1. Chuck Berry was right when he said "I've got no kick against modern jazz, except for when they play it too darn fast." Too much speed can take the groove out of a song. To rectify that problem, I recommend that the bass should play in half time during fast tempos, and concentrate on forward propulsion. Let the other instruments fly around.
2. There's a similar problem in modern classical. Modernists tend to use the percussion section as an accent, using cymbals and tympani to create crashing exclamation points beneath loud dissonant chords. Composers should think of using percussion in a more grooving way.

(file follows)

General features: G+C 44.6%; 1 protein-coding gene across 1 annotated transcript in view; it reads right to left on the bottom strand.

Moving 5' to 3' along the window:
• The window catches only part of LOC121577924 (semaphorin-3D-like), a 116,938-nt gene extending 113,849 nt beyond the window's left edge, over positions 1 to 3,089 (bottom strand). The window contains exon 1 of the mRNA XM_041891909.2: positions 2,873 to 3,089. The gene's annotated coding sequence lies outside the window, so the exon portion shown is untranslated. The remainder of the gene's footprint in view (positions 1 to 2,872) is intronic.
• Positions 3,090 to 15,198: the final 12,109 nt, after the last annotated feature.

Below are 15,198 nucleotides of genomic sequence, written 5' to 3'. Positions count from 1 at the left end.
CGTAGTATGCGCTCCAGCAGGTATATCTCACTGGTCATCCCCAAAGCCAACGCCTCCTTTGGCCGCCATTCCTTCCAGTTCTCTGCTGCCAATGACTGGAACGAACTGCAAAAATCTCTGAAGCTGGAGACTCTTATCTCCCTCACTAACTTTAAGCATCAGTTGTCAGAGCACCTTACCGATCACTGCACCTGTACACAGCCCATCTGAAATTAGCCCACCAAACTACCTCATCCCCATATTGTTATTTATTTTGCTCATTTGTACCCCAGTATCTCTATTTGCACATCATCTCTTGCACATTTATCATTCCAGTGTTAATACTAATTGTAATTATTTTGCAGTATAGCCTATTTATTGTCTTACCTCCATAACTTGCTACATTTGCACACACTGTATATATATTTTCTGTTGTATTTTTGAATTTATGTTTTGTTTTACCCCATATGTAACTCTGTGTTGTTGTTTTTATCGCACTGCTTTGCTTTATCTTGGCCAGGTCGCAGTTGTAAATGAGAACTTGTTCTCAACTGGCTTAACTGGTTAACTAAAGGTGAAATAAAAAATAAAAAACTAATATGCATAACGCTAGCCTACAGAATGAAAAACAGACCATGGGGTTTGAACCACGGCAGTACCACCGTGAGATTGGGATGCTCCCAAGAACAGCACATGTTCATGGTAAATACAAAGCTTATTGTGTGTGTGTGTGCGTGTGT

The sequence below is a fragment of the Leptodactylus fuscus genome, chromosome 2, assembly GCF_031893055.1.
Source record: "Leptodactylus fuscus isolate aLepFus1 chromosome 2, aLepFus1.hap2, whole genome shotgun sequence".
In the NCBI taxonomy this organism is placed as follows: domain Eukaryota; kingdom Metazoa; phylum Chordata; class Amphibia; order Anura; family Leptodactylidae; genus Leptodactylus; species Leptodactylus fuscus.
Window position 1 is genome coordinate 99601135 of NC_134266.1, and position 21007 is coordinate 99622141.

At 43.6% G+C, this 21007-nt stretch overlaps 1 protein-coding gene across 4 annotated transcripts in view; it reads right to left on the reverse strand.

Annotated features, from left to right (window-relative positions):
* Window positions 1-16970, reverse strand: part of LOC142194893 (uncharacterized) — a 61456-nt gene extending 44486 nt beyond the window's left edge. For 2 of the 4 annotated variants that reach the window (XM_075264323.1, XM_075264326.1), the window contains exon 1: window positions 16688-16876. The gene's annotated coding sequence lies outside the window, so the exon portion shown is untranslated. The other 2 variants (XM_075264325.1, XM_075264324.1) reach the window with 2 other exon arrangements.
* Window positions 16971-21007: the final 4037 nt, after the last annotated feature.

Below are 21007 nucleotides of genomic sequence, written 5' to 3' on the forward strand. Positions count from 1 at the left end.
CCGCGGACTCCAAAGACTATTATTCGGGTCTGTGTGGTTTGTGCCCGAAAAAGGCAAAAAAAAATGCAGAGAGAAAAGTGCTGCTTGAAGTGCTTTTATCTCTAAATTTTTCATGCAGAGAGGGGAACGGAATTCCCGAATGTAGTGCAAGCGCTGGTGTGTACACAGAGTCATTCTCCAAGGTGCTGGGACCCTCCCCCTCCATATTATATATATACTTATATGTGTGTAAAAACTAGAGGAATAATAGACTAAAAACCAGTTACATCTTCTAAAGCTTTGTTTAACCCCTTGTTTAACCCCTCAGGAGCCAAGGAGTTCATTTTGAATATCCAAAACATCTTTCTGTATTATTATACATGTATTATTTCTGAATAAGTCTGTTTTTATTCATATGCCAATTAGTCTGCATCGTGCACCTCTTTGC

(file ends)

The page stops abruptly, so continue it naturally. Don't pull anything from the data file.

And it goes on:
3. Contemporary popular country is like an inverse of what we call alt country. In popular country, the singers employ a really thick twang while the guitars sound like mainstream classic rock. In alt country, the singers sound closer to rock, while the instruments sound more twangy and traditional, using pedal steel and mandolins, etc.
4. One key to the sound of the Rolling Stones is the liberal use of pick up notes, that is, phrases that lead up to the downbeat of the song or verse, usually with Keith's guitar, or Mick Taylor's (or both). This provides a relaxed sense of forward motion. Think Tumbling Dice.
5. Before hip hoppers were sampling, jazzers were doing it in real time in improvised solos, inserting notes and phrases referencing another song, thus sending the rhythm section in all different directions as the implications of the quote are explored, implicitly and explicitly. The same goes for the mind of the listener.